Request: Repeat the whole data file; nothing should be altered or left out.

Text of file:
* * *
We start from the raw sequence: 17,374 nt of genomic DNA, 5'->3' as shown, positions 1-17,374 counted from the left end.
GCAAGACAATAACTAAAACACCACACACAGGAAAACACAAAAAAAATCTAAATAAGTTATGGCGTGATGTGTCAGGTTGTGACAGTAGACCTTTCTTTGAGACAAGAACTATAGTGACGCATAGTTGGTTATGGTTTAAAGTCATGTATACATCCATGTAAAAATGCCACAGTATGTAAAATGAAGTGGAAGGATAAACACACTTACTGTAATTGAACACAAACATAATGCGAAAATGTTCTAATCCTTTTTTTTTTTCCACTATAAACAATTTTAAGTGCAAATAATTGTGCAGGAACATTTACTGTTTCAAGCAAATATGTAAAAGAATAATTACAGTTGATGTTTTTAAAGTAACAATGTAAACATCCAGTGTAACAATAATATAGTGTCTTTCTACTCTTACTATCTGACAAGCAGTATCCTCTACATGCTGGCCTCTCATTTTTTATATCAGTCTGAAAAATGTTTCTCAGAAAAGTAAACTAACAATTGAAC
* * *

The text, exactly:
We start from the raw sequence: 17,374 nt of genomic DNA, 5'->3' as shown, positions 1-17,374 counted from the left end.
GCAAGACAATAACTAAAACACCACACACAGGAAAACACAAAAAAAATCTAAATAAGTTATGGCGTGATGTGTCAGGTTGTGACAGTAGACCTTTCTTTGAGACAAGAACTATAGTGACGCATAGTTGGTTATGGTTTAAAGTCATGTATACATCCATGTAAAAATGCCACAGTATGTAAAATGAAGTGGAAGGATAAACACACTTACTGTAATTGAACACAAACATAATGCGAAAATGTTCTAATCCTTTTTTTTTTTCCACTATAAACAATTTTAAGTGCAAATAATTGTGCAGGAACATTTACTGTTTCAAGCAAATATGTAAAAGAATAATTACAGTTGATGTTTTTAAAGTAACAATGTAAACATCCAGTGTAACAATAATATAGTGTCTTTCTACTCTTACTATCTGACAAGCAGTATCCTCTACATGCTGGCCTCTCATTTTTTATATCAGTCTGAAAAATGTTTCTCAGAAAAGTAAACTAACAATTGAAC